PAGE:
I very rarely know what I'm doing. Luckily, I get to learn on the job.
Since I can either automate processes or become more efficient at tasks that I've completed in the past, I get to spend most of my time working on something that I've never encountered before. And while it can be intimidating to encounter a new technology, I learn a lot more about it when I teach someone else how to do what I'm doing.
It is easy enough to just touch the surface of something new, learning enough to complete the task at hand. However, when I want to dive deep into the inner workings of a new library or methodology, nothing beats putting together a blog post or short talk to share my new knowledge with others. When you put your self forward as a sort of authority, you force yourself to sit and think through what you're trying to communicate, and you become much more confident in your knowledge.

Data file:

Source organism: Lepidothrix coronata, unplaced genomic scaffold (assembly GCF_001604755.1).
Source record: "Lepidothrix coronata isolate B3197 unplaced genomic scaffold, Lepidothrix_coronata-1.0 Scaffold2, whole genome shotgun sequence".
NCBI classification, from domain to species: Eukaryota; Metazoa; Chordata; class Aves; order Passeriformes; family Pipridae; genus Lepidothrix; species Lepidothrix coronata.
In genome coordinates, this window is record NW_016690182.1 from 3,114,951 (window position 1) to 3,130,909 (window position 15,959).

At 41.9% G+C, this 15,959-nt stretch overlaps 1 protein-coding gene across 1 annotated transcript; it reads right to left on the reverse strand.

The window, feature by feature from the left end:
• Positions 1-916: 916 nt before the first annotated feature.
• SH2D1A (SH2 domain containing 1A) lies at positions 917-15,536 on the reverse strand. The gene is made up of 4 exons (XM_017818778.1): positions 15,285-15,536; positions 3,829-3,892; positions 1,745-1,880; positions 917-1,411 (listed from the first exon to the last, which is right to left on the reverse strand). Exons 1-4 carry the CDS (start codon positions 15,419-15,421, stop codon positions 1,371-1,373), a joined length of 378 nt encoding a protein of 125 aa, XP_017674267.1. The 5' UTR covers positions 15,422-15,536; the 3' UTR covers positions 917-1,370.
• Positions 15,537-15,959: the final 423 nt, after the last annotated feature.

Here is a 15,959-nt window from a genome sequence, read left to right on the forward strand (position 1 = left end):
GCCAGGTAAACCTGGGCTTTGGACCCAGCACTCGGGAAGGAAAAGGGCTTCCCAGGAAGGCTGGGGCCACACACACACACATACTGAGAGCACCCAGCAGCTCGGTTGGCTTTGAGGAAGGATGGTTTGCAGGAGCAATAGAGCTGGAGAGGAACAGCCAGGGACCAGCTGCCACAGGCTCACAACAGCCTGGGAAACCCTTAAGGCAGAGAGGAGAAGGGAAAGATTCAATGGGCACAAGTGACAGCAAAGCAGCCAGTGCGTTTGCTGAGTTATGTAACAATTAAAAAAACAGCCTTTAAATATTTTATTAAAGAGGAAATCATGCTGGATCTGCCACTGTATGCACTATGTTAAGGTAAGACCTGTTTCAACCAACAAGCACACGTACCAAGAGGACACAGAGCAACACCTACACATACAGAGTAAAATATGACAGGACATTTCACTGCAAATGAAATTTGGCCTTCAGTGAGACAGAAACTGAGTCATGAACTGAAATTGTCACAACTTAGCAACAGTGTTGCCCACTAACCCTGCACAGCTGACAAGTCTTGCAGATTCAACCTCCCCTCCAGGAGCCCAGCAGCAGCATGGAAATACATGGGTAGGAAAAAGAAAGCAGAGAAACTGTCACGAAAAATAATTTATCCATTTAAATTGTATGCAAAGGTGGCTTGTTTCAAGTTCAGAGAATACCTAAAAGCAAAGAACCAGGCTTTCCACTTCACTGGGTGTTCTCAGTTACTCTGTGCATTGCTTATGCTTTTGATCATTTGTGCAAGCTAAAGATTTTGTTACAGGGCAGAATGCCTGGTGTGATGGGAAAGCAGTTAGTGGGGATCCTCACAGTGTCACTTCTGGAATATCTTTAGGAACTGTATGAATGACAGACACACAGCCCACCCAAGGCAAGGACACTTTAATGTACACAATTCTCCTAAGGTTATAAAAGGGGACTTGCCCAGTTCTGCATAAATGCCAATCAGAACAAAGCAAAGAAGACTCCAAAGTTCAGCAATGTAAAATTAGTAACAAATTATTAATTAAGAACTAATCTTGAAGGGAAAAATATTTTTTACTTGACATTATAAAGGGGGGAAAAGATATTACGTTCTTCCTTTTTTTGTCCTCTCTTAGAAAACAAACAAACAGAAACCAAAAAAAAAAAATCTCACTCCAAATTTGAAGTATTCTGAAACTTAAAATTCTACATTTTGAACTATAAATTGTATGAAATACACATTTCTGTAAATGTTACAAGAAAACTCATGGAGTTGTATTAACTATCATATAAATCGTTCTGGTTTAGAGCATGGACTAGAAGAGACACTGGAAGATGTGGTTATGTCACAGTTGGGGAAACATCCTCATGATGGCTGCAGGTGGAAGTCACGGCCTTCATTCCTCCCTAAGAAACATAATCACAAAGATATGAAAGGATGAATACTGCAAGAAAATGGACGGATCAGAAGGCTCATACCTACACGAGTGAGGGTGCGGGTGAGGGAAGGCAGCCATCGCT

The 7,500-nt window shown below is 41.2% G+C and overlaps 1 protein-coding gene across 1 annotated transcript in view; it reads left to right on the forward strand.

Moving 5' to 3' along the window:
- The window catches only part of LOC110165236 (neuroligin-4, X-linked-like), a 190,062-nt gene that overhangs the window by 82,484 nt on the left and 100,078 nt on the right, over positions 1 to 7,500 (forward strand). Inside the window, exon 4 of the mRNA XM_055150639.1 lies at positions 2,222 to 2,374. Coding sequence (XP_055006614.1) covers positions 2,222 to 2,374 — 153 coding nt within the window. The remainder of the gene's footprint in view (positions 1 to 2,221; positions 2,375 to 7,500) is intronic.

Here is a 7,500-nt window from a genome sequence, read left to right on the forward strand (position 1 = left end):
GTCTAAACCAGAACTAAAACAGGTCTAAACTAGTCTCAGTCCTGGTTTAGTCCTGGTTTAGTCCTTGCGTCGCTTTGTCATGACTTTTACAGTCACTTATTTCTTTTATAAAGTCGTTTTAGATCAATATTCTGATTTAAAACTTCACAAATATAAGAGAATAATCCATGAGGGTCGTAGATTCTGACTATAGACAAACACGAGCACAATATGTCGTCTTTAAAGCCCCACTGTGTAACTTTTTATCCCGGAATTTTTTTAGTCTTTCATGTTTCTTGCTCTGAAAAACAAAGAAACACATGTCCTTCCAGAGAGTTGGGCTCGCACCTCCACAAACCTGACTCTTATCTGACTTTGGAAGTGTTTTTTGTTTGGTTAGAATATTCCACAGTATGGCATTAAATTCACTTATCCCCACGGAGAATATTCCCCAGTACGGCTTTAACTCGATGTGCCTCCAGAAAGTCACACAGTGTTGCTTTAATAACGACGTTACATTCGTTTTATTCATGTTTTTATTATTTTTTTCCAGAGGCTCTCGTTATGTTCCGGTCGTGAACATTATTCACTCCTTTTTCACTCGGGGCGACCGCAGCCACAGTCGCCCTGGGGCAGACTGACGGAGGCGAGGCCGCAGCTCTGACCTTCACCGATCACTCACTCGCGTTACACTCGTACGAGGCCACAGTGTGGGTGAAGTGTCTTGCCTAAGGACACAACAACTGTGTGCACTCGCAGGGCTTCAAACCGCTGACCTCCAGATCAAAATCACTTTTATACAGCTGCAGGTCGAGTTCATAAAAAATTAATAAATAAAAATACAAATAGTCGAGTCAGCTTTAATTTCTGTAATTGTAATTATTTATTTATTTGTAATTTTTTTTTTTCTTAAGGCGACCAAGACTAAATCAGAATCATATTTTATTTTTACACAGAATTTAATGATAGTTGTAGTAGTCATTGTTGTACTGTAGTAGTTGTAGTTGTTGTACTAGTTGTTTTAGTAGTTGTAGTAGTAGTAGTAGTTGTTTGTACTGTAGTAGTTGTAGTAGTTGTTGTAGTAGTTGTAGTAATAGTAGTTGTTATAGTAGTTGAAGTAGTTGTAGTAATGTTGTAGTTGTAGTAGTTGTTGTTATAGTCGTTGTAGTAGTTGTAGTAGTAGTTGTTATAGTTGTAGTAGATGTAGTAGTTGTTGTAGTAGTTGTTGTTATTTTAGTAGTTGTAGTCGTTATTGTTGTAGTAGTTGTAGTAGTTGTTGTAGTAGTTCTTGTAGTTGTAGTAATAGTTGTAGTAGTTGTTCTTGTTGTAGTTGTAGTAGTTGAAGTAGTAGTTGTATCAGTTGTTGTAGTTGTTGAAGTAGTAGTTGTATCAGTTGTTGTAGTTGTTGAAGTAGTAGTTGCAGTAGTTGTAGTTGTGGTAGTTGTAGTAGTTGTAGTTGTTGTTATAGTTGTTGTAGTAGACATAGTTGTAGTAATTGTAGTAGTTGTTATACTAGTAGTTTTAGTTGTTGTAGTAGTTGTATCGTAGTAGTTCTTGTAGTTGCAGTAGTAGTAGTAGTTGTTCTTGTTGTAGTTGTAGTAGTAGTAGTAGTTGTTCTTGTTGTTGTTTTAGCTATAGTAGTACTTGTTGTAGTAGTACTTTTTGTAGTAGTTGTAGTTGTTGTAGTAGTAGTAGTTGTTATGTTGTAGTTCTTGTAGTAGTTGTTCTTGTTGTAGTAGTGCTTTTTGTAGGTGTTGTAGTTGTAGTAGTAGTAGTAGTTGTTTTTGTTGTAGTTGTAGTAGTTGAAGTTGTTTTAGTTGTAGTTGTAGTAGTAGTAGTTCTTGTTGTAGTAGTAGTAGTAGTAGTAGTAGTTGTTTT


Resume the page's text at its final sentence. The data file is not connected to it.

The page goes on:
This process of sharing knowledge has been on my mind lately because I want to learn more about how authors and editors communicate when working on articles and books, with the goal of learning enough about the process to eventually build a product to make that type of collaboration easier. To that end, the focus of many of my upcoming posts will be about how to better collaborate on projects involving the written word.
Hopefully, I'll have completed enough research so that I don't sound like a total jackass.